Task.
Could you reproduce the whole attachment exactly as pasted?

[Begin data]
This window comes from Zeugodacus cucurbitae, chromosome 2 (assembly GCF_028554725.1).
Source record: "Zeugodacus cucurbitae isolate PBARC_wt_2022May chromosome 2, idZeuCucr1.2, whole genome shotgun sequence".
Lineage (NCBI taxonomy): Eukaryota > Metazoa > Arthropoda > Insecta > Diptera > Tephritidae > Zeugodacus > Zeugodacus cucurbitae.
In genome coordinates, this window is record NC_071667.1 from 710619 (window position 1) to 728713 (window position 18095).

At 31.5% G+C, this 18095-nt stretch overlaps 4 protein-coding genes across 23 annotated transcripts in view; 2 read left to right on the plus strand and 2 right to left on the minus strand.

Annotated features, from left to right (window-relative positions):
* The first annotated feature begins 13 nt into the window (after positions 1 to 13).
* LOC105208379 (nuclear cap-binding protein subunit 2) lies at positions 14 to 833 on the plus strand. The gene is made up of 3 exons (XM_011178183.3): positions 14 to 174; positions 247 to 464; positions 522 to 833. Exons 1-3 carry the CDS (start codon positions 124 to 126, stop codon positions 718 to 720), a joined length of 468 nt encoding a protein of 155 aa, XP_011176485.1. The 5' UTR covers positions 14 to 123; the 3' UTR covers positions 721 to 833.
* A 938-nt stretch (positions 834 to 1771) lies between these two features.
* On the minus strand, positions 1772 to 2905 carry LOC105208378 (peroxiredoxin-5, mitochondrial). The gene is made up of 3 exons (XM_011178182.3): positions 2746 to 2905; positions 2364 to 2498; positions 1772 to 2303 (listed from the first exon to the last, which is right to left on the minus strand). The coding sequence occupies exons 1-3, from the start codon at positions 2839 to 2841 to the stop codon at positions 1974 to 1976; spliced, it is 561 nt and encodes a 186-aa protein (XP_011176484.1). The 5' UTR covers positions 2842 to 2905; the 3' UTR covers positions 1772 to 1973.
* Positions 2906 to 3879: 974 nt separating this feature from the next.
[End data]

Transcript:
This window comes from Zeugodacus cucurbitae, chromosome 2 (assembly GCF_028554725.1).
Source record: "Zeugodacus cucurbitae isolate PBARC_wt_2022May chromosome 2, idZeuCucr1.2, whole genome shotgun sequence".
Lineage (NCBI taxonomy): Eukaryota > Metazoa > Arthropoda > Insecta > Diptera > Tephritidae > Zeugodacus > Zeugodacus cucurbitae.
In genome coordinates, this window is record NC_071667.1 from 710619 (window position 1) to 728713 (window position 18095).

At 31.5% G+C, this 18095-nt stretch overlaps 4 protein-coding genes across 23 annotated transcripts in view; 2 read left to right on the plus strand and 2 right to left on the minus strand.

Annotated features, from left to right (window-relative positions):
* The first annotated feature begins 13 nt into the window (after positions 1 to 13).
* LOC105208379 (nuclear cap-binding protein subunit 2) lies at positions 14 to 833 on the plus strand. The gene is made up of 3 exons (XM_011178183.3): positions 14 to 174; positions 247 to 464; positions 522 to 833. Exons 1-3 carry the CDS (start codon positions 124 to 126, stop codon positions 718 to 720), a joined length of 468 nt encoding a protein of 155 aa, XP_011176485.1. The 5' UTR covers positions 14 to 123; the 3' UTR covers positions 721 to 833.
* A 938-nt stretch (positions 834 to 1771) lies between these two features.
* On the minus strand, positions 1772 to 2905 carry LOC105208378 (peroxiredoxin-5, mitochondrial). The gene is made up of 3 exons (XM_011178182.3): positions 2746 to 2905; positions 2364 to 2498; positions 1772 to 2303 (listed from the first exon to the last, which is right to left on the minus strand). The coding sequence occupies exons 1-3, from the start codon at positions 2839 to 2841 to the stop codon at positions 1974 to 1976; spliced, it is 561 nt and encodes a 186-aa protein (XP_011176484.1). The 5' UTR covers positions 2842 to 2905; the 3' UTR covers positions 1772 to 1973.
* Positions 2906 to 3879: 974 nt separating this feature from the next.